In a case in which Wiley represented the insurer, the United States District Court for the Eastern District of Virginia, applying New York law, has held that three prior knowledge exclusions barred coverage under an architects and engineers professional liability policy as a matter of law where, before the policy period incepted, the insured (1) knew that a pressure vessel in a boiler system which it had serviced had exploded, causing property damage and bodily injury; (2) received three pre-suit letters from potential claimants; and (3) issued two internal litigation holds. ChemTreat, Inc. v. Certain Underwriters at Lloyd’s of London, No. 19-cv-63 (E.D. Va. Sept. 21, 2020).
The underlying action arose out of an accident that occurred when the pressure vessel in a plant’s boiler system failed, causing an explosion which resulted in property damage and bodily injury to an employee working in the boiler room. At the time, the insured provided water treatment services for the boiler system, including water quality testing of the pressure vessel. Several days after the explosion, the insured’s employee who worked at the plant in question notified the insured’s billing department that an explosion had occurred. Following the explosion, the insured received two letters from the boiler system manufacturer, placing the insured on notice of potential claims against it, requesting that the insured report the matter to its insurer, and demanding the preservation of all evidence. The insured also received a letter from counsel for the injured individual, alleging that the insured had provided services in connection with the pressure vessel as well as training related to the equipment and demanding the preservation of all evidence. After the receipt of these letters, the insured issued two litigation holds to preserve potentially relevant evidence. The insured did not provide notice to its insurer of the explosion or any of the pre-suit correspondence.
The injured individual ultimately filed suit against the insured water treatment company, its employee who serviced the plant, and a number of other parties. The insured then reported the claim under its architects and engineers professional liability policy, which incepted after the insured’s receipt of the pre-suit correspondence. The insurer denied coverage, and the insured filed this coverage action.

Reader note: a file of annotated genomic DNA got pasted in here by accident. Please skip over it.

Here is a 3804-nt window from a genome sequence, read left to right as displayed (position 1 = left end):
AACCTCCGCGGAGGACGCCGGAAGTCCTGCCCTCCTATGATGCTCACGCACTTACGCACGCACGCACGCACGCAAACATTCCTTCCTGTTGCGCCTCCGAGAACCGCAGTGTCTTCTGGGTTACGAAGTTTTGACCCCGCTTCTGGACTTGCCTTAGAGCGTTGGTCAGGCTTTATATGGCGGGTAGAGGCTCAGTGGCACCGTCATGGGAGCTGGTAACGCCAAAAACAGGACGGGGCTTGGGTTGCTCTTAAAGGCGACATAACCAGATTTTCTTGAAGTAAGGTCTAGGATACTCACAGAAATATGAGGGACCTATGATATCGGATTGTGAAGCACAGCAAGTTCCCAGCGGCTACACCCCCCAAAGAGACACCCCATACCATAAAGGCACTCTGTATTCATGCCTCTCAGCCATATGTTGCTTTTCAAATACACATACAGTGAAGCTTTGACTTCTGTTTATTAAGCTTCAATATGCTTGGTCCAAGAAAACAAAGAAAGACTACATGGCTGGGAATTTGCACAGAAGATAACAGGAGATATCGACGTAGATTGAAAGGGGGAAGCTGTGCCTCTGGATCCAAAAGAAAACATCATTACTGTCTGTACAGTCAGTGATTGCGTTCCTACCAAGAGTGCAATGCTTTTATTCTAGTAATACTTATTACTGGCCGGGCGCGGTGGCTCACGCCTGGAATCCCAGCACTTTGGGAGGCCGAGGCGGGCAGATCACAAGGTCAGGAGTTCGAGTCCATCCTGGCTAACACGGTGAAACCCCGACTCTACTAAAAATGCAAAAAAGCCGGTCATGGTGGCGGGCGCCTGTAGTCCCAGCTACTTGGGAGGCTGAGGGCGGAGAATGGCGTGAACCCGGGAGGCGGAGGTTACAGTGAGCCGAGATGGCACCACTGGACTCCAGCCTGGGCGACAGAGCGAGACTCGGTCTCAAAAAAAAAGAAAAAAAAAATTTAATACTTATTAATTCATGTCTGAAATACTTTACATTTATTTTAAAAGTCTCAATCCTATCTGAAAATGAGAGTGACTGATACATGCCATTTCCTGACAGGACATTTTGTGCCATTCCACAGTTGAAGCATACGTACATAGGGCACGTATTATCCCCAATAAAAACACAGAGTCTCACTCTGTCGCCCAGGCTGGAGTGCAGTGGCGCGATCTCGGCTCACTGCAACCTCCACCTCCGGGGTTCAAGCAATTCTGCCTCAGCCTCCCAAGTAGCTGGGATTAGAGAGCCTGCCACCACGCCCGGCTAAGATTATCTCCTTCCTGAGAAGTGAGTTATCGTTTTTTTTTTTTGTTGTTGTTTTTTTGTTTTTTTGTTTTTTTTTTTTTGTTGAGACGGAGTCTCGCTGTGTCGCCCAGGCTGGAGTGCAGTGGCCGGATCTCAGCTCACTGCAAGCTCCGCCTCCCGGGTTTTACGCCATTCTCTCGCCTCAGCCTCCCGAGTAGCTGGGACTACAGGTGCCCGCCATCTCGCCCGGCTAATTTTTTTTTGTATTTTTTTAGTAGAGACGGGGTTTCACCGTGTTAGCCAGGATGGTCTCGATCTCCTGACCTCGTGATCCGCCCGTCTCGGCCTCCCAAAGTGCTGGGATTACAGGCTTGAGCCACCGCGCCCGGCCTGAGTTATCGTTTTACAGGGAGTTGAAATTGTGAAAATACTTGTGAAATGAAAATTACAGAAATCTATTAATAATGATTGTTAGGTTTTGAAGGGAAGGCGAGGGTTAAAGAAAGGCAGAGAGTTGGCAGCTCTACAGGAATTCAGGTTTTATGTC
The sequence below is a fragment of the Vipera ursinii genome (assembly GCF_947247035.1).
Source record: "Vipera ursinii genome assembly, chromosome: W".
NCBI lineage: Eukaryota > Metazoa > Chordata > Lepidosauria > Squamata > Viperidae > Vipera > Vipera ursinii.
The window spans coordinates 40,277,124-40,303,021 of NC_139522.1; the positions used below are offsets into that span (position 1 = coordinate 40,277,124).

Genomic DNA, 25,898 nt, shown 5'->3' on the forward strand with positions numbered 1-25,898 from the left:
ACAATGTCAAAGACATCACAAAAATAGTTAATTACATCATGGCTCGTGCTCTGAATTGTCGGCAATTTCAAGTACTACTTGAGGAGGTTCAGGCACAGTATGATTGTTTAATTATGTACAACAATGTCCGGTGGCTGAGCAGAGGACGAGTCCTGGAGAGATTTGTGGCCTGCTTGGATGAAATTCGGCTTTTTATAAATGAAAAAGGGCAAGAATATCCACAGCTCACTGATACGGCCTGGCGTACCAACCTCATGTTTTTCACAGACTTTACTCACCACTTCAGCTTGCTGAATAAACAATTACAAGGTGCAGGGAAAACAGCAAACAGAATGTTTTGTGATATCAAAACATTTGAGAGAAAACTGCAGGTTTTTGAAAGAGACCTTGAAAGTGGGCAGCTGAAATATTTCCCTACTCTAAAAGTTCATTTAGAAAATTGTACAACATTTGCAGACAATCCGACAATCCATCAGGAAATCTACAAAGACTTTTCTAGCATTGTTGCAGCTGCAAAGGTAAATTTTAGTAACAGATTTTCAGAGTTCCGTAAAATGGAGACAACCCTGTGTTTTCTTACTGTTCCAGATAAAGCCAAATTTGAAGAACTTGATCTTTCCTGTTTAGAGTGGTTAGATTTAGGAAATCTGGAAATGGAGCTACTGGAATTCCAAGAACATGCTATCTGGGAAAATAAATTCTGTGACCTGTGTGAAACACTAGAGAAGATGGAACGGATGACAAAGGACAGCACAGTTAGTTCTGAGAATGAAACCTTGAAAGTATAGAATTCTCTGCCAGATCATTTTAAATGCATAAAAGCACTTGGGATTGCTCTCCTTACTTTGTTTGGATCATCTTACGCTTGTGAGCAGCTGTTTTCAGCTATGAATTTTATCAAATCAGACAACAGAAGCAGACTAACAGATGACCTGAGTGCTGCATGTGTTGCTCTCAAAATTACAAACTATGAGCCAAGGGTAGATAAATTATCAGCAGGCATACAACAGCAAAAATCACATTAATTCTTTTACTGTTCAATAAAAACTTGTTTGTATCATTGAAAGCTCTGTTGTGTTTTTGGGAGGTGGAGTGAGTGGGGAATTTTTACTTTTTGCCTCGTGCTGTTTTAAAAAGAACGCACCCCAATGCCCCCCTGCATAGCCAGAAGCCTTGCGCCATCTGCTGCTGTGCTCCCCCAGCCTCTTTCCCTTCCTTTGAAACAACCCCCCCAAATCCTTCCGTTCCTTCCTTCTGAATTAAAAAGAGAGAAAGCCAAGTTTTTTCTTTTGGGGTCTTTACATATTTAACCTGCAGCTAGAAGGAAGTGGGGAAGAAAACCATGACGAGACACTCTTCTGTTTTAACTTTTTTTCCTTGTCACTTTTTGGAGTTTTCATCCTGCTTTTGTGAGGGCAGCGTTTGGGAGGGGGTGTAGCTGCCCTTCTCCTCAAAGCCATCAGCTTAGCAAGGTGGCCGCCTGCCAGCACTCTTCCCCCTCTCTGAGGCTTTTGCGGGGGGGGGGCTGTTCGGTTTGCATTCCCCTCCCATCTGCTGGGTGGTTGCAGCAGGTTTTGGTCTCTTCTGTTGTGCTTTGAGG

On cross-motions for summary judgment, the court ruled in favor of the insurer, holding that the insurer had no duty to defend or indemnify the insured because three exclusions related to the insured’s prior knowledge of a claim or potential claim before the policy incepted—the Retroactive Limitation Clause, the Excluding Matters Exclusion, and the Prior Knowledge Exclusion—applied.
The court determined that, prior to the policy’s inception, the insured had subjective knowledge of the explosion, its connection to the pressure vessel involved in the explosion, and three letters from potential plaintiffs other than its customer. The court further held that an objectively reasonable insured with that knowledge would have expected a claim might be made before the policy incepted. In particular, the court noted that the pre-suit correspondence should have alerted the insured to a potential claim and that the insured’s issuance of litigation holds following receipt of that correspondence further demonstrated that a reasonable insured in its position might have expected a claim. The court rejected each of the insured’s arguments as to why it purportedly did not have knowledge of a potential claim, concluding that such arguments improperly relied on the insured’s hindsight or subjective belief regarding the likelihood or merits of a potential claim. Thus, the court held that the language of each of the exclusions unambiguously barred coverage for the underlying action and precluded any bad faith claim.